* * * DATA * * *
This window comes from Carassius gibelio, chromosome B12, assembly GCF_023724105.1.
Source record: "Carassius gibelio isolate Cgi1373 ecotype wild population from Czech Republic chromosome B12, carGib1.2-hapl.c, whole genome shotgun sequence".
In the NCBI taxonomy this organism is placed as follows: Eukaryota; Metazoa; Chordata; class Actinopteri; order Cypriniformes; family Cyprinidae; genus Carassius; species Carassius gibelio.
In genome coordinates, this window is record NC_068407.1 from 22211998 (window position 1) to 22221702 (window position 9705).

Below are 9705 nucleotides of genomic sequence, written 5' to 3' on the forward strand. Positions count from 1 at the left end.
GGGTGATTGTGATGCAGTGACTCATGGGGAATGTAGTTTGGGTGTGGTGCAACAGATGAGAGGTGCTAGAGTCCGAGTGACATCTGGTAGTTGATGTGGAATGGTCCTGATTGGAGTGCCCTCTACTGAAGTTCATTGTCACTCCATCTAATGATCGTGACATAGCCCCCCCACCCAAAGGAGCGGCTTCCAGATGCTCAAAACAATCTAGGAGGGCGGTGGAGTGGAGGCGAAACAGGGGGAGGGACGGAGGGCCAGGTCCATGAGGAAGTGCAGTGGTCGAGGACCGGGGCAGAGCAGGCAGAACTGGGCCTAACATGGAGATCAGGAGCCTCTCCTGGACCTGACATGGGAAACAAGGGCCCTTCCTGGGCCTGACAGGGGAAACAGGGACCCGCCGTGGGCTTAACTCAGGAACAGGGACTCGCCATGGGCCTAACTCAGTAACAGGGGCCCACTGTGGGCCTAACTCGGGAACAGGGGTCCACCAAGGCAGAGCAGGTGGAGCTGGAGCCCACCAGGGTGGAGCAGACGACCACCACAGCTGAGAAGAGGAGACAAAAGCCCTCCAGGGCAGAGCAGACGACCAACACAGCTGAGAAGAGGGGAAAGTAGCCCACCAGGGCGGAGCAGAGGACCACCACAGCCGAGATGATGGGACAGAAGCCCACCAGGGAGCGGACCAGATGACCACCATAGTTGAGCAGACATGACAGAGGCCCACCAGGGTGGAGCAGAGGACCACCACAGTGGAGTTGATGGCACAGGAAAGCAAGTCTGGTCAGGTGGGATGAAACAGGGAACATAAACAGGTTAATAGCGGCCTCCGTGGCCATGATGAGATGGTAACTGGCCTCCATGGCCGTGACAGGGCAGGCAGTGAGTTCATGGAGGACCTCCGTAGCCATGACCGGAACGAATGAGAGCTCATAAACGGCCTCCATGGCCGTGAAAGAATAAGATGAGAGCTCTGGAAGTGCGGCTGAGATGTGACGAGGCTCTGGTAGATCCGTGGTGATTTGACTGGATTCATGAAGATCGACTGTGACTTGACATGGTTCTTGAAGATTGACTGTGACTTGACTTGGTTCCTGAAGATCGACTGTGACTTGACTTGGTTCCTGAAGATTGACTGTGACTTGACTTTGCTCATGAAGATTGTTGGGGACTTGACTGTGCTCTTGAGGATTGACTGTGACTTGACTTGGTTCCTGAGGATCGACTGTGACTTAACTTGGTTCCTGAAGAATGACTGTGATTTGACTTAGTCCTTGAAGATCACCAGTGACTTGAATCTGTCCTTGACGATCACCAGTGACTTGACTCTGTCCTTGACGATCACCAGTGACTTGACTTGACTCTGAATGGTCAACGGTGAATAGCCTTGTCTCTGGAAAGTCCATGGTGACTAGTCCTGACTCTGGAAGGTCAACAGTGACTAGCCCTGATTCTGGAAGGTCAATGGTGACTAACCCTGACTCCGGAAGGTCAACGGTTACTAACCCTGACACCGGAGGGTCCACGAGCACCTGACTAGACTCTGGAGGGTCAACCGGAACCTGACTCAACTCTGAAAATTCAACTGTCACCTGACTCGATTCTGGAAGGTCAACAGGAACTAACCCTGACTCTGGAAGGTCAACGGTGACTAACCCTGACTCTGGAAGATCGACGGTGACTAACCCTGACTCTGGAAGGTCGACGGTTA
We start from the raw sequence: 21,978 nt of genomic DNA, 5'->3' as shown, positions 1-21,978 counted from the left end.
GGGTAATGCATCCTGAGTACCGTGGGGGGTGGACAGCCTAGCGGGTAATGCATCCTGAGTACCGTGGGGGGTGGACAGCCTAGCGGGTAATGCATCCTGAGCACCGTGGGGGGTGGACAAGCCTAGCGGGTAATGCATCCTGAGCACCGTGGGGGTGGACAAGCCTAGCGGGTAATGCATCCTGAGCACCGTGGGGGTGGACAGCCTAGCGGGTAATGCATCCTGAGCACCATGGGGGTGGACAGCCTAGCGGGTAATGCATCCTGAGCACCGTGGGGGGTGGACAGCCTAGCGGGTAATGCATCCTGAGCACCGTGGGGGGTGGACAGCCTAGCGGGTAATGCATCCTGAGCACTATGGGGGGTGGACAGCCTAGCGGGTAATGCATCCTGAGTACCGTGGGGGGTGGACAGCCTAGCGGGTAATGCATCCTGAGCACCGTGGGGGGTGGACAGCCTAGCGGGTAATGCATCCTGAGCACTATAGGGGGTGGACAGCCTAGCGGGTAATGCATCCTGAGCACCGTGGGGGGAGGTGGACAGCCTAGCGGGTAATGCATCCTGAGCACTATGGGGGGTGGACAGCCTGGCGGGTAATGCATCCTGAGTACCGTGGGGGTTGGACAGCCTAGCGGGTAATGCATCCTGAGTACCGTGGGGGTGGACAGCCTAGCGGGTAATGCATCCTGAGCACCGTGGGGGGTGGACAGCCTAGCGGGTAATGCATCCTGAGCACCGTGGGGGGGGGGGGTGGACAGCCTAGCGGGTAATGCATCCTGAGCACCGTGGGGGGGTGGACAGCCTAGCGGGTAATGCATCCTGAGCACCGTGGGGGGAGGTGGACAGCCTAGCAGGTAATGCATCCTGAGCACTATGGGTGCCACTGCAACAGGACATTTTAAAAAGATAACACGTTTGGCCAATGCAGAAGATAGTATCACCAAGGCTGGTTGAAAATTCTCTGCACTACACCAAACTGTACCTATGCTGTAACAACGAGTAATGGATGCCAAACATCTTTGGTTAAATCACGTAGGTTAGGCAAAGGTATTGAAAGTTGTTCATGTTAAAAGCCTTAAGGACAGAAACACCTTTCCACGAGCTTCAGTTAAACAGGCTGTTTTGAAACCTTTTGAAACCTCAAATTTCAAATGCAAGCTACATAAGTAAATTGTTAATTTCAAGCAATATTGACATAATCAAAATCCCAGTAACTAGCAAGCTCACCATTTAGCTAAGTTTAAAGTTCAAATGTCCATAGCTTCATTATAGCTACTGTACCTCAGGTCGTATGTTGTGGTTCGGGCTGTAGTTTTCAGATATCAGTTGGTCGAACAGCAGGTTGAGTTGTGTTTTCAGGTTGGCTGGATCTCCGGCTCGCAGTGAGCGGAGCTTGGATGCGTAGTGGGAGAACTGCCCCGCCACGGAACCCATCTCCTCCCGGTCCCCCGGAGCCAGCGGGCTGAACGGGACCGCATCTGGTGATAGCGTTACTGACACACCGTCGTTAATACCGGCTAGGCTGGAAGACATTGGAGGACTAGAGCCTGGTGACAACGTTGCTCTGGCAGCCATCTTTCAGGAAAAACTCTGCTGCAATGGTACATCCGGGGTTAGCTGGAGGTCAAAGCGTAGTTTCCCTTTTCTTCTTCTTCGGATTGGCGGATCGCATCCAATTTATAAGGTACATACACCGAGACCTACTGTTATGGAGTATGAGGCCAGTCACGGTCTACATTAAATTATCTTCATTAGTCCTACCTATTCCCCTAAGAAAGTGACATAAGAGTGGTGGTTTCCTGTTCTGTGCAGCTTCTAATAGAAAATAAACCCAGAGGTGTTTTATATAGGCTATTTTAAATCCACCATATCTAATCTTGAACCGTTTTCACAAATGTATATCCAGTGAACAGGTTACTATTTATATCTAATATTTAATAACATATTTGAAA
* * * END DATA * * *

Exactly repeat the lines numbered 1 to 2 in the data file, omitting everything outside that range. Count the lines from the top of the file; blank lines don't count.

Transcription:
This window comes from Carassius gibelio, chromosome B12, assembly GCF_023724105.1.
Source record: "Carassius gibelio isolate Cgi1373 ecotype wild population from Czech Republic chromosome B12, carGib1.2-hapl.c, whole genome shotgun sequence".